how to line a tart pan collage showing how to press dough in

Score the dough with a fork, this is important to let the steam release while baking, otherwise the dough will puff. I recommend placing the tart ring inside the freezer for 15min. Once it is nice and cold, take it out and using a small knife cut the edges of the ring to remove the excess of dough. 

collage showing to poke holes in dough and then trim the top of pastry pan

STEP 4 – Baking the tart shells

Preheat your oven to 350F

Before putting your beautifully lined pans/rings into the oven there is one more step to do – fill with baking weights. Doing this will avoid the dough to puff while in the oven. Use parchment paper to cover the bottom and sides of your ring and put weights meticulously tucked all over the tart shell. I use ceramic weights that are available in any baking store or online, but you can use dry beans or chickpeas, which can be reused after they cool down.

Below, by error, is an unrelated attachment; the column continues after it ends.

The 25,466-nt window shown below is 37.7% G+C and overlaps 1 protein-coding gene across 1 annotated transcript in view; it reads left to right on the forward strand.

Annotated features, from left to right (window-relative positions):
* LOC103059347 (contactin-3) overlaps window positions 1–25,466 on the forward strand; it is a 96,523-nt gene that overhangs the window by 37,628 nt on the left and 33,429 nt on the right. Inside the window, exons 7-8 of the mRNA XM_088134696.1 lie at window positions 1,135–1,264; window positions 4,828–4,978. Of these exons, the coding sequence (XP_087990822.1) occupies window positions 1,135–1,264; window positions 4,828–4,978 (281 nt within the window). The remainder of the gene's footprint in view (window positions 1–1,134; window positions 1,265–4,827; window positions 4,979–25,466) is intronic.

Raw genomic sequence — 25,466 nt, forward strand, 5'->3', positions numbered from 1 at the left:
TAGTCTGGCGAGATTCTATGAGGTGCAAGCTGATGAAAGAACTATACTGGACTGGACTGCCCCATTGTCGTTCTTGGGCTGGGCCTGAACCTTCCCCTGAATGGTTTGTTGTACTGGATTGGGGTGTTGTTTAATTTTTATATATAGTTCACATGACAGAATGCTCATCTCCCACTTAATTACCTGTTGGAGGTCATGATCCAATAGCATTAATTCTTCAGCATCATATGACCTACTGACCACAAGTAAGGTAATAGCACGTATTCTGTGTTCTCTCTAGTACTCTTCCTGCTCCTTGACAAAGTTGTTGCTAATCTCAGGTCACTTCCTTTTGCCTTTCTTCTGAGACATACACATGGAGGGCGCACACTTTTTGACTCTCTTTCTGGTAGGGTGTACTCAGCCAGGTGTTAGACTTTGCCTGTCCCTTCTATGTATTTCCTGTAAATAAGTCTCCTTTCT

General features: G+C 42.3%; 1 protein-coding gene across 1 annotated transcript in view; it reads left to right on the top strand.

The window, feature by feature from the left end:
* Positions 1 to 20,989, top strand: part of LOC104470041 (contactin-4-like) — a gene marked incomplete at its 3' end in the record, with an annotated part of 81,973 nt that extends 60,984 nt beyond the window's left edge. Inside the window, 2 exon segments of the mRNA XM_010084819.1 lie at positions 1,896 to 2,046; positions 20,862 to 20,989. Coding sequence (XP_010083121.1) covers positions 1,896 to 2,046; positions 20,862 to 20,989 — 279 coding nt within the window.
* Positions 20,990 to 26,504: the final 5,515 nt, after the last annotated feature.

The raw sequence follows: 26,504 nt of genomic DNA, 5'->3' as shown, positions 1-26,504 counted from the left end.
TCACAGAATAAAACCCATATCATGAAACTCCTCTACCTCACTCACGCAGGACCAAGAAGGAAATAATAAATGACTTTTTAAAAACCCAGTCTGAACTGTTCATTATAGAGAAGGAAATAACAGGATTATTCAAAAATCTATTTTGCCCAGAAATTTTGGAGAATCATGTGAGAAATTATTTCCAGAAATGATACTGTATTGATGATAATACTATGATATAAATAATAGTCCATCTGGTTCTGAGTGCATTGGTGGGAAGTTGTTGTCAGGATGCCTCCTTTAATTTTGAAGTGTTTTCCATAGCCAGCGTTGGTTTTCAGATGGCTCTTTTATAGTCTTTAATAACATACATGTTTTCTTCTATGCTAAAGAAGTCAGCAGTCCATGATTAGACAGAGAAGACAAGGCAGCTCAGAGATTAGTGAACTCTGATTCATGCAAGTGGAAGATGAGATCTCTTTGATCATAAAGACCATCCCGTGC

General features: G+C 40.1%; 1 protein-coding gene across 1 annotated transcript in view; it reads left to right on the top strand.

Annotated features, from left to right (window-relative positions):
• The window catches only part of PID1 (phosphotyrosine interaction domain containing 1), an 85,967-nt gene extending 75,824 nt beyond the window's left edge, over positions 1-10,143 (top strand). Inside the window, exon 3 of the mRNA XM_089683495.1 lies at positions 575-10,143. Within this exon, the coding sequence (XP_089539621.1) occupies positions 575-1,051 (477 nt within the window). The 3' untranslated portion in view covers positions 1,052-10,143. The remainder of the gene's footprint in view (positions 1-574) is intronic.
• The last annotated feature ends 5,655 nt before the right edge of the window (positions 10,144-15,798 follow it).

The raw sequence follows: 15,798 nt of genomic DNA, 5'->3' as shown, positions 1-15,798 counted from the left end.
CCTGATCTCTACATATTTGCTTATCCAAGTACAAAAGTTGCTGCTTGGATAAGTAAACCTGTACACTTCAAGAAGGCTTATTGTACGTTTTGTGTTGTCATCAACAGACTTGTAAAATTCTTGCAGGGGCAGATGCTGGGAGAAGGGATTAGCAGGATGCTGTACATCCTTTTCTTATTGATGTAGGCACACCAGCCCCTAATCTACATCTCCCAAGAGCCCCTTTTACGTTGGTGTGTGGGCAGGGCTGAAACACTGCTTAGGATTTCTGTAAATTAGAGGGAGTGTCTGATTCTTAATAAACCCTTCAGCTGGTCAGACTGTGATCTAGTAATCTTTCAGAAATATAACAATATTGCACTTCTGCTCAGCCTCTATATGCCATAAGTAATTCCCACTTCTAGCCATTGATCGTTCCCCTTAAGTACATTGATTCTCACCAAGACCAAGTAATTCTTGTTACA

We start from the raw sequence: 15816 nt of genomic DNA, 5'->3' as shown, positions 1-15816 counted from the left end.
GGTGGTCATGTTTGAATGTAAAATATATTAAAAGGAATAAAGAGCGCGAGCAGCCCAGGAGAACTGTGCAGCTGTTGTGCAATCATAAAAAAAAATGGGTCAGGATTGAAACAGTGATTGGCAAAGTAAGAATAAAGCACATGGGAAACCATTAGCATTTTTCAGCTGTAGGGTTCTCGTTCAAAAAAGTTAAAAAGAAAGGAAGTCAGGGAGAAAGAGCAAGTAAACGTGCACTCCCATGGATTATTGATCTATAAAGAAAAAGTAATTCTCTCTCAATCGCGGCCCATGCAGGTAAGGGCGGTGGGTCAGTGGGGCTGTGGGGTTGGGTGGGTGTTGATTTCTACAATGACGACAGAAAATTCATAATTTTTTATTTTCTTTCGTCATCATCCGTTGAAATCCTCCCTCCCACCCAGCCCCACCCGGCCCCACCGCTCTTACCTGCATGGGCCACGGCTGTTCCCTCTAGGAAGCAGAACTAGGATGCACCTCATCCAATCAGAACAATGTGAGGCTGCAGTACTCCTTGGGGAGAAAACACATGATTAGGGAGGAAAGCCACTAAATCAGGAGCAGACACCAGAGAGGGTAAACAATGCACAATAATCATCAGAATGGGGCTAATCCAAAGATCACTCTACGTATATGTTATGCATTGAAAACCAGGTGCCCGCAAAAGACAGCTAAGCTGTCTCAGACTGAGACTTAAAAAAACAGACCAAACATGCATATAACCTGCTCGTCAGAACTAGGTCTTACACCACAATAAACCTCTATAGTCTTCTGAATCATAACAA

blind baking a pastry shell

You can now put your tart in the oven. Bake for about 15-20 min, or until the edges of the tart are dry, at this point you can take from the oven and remove the weights.

Let the tart shell cool and brush with the egg wash to make it shiny. The egg wash I use is simply lightly whisked egg yolks with a little bit of heavy cream to make them thinner. Once the shell is cool grab your pastry brush and gently brush the egg wash on the edges and inside the tart shell. Put the tart inside the oven and bake for another 5 min or until it becomes golden brown.

tart shell collage

Writing about lining tarts really made me hungry and now I need to go and bake one for myself for dessert tonight. I plan to use a pear compote with fresh pears that I bought at the marker and a milk chocolate ganache; this combination is a dream! 


  • Baking weights or beans
  • Docker or fork
  • Pastry brush
  • Tart ring or pan
  • Small knife or pizza cutter
  • Baking tray lined with baking paper
  • Rolling pin
  • Ruler
  • Ovenproof cling film or parchment paper

Tart Recipe Ideas

Here are some delicious and stunning tart recipes you will want to check out.